And so I write this post not for her, but for you, dear reader. Look at the bitterness of this poor mom. It’s so pathetic I’m almost tempted to wonder if it’s just an example of Poe’s law; it just seems like such a self-parody. Clearly, breeding has not brought her the happiness or the relationship that she was duped into thinking it was, and she’s not able to deal with it. Consider her existence a warning: DON’T BE THAT MOM. Stay childfree.

Edit: She keeps leaving more comments, apparently trying very hard to have a fight. She’s desperate not only for attention, but something eventful. Her life must be painfully dull.

The REAL Reason I’d Never Date A Single Parent

I’ve been trying to make this post for years now. Seriously, years. Even since I was on my old blog, I’ve been trying to write this. But no version of this post ever went beyond a draft.

I say lots of things on this blog. I don’t go out of my way to insult people, but I do speak my mind and, on occasion, someone, somewhere will find something to be offended about, and I don’t give a single F. I don’t let ‘what if someone gets their pweshus feewings hurt?’ stop me from writing what I want to write. The whole point of having a blog is so that I can speak freely and maybe, just maybe, find out if there are a few people out there who feel the same but don’t often get to say it.

This particular topic, however, is a bit different. I have a lot of trouble writing on this topic without it looking like an unprovoked attack even in my own eyes. And considering the people involved, it’s a lot like just kicking someone when they’re already down, even if, really, they have only themselves to blame. I do feel sorry for single parents trying to date, I sympathize with their problems having normal adult relationships. But not enough to date them myself.

Now, this post will be about a specific kind of single parents, a kind I suspect to be the majority. It’s important to remember that people become single parents in many ways, and there are cases wherein someone will be an exception to the reason I’m about to give (although I still would not date them anyway.)

  • Some were dudes who were dragged into having against their will by some selfish broad who “oopsed” him intentionally and/or refused to abort, resulting in that helpless man having a baby he never wanted, all while her irresponsibility grants her the legal power to rob him blind and there’s not much he can do about it. Cases like this are why I wholeheartedly support the idea of legal paternal surrender (sometimes called “male abortion,) and do respect men who fight this injustice and refuse to have some selfish broad use a child as a pawn to hold his life hostage.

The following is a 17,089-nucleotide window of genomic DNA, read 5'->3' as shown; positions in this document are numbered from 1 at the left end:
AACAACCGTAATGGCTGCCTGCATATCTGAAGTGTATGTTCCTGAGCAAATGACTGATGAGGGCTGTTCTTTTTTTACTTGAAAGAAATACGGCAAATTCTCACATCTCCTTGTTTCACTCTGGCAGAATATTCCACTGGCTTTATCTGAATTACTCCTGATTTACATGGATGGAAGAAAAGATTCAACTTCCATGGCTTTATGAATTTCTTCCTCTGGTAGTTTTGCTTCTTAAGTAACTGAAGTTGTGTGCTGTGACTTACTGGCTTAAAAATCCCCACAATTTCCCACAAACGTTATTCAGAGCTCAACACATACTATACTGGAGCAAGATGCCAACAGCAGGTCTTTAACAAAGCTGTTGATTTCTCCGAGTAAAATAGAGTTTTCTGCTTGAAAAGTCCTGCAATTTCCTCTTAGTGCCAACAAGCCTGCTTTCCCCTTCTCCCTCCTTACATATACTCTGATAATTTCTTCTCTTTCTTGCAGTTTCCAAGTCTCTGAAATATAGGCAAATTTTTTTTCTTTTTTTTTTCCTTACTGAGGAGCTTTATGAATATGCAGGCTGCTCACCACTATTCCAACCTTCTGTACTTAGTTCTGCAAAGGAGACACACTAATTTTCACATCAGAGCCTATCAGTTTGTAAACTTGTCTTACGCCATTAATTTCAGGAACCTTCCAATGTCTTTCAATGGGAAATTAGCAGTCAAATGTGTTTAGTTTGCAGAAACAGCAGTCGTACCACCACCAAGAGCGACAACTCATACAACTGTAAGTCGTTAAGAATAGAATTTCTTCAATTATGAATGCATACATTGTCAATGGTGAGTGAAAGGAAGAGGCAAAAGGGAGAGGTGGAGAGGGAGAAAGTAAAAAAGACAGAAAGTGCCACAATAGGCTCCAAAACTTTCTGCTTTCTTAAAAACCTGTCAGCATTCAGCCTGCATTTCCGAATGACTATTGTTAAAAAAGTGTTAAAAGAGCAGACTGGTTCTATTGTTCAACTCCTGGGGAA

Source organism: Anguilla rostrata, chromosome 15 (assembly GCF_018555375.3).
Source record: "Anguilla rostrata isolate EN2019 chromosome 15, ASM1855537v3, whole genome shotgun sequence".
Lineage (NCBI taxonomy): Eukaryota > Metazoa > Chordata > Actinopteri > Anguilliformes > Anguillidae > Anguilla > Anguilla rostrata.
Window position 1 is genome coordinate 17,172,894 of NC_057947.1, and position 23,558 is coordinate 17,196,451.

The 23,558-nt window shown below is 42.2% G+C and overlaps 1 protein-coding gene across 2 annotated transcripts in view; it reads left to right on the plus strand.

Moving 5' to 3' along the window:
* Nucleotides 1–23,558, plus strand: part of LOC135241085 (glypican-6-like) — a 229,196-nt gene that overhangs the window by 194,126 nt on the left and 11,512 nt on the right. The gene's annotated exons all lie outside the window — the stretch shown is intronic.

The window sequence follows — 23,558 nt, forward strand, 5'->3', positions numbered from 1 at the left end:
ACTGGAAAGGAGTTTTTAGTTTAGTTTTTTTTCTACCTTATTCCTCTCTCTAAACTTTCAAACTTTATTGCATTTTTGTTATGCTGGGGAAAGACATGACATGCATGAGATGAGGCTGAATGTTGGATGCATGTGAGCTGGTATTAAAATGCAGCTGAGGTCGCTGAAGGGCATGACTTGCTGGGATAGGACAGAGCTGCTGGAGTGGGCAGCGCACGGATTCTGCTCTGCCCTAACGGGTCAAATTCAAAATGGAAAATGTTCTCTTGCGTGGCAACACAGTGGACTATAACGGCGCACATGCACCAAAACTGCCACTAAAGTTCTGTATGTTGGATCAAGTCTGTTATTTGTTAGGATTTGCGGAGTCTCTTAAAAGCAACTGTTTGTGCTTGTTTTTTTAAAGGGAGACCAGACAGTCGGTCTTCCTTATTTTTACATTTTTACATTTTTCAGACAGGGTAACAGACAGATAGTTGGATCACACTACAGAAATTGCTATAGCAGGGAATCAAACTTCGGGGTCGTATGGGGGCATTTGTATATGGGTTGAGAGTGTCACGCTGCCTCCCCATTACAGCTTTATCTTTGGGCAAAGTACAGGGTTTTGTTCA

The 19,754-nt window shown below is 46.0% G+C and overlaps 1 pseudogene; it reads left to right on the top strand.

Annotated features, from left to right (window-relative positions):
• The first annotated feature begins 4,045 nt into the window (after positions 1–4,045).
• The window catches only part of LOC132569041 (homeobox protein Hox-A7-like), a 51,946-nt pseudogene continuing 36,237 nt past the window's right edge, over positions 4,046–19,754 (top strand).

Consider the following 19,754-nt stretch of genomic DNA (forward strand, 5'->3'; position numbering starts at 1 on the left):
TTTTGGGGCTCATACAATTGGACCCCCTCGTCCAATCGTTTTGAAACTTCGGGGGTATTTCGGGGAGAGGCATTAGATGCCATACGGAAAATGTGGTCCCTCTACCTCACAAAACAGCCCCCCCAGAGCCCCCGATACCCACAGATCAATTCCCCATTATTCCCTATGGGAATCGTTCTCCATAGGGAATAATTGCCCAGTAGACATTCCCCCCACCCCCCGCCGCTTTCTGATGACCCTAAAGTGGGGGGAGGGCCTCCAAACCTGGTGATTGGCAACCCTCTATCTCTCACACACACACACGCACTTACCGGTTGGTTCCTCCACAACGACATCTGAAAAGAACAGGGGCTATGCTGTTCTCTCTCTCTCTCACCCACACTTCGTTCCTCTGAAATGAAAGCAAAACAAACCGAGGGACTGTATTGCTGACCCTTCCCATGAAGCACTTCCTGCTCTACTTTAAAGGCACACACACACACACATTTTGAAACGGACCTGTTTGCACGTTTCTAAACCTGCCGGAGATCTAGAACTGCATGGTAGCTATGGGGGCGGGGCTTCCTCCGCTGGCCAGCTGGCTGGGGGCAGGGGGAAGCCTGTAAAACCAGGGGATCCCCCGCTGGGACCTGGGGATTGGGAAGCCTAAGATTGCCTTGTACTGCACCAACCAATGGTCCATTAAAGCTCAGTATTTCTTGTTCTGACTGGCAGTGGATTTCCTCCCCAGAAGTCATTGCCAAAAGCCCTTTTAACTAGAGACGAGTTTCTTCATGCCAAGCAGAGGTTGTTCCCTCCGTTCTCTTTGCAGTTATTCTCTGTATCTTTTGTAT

• Some are wealthy people who found it in their hearts to adopt or become foster parents, and had the money to fund it themselves. Kudos to them.
  • And some are widows/widowers who made responsible choices in their reproductive lives but, tragically, lost their partner due to unforeseen death. They have my sympathies.

These are NOT the people who I am referring to in this post. Mind you, I’d still never date any of the people above, but not for the reason I’m going to get into, the reason that I think applies to the overwhelming majority of single parents.

They’re irresponsible.

Finally, I’ve said it.

When I do a web-search for reasons not to date single parents, I find that people give many reasons. They don’t want kids. They don’t want to deal with those particular kids. They want to focus exclusively on their own kids, not someone else’s (even many single parents don’t want to date single parents.) They don’t want a ready-made family. They’re wary of being seen as target for gold-diggers or as free-babysitting. They want to be the same priority to their partner as their partner would be to them. They don’t want to deal with baby-mama/daddy drama. They don’t want their dates out to be few/cheap/child-friendly. They don’t want to share in childcare/child-support/alimony costs. The list goes on and on. But few people say it’s because, in general, single parents are just irresponsible.

Ok, ok, maybe they’re not necessarily irresponsible people anymore, but they’re at least people who made irresponsible actions where it really counted. What does it take to become the typical single parent (someone who doesn’t fall into the categories mentioned earlier)? Making horrible choices about a really important thing that has major consequences that affect lots of people including that innocent child dragged into it all. That is not a minor mistake but a MAJOR fuck-up and a serious failure as a parent. Someone chose to breed with someone they shouldn’t have or at a time they shouldn’t have. That’s what it all comes down to. The first and arguably one of the most important responsibilities of any fit parent is be carefully selective of who to breed with and under what conditions, and being a single parent (again, besides the exceptions mentioned earlier) is proof that a person has completely failed to do this very basic thing.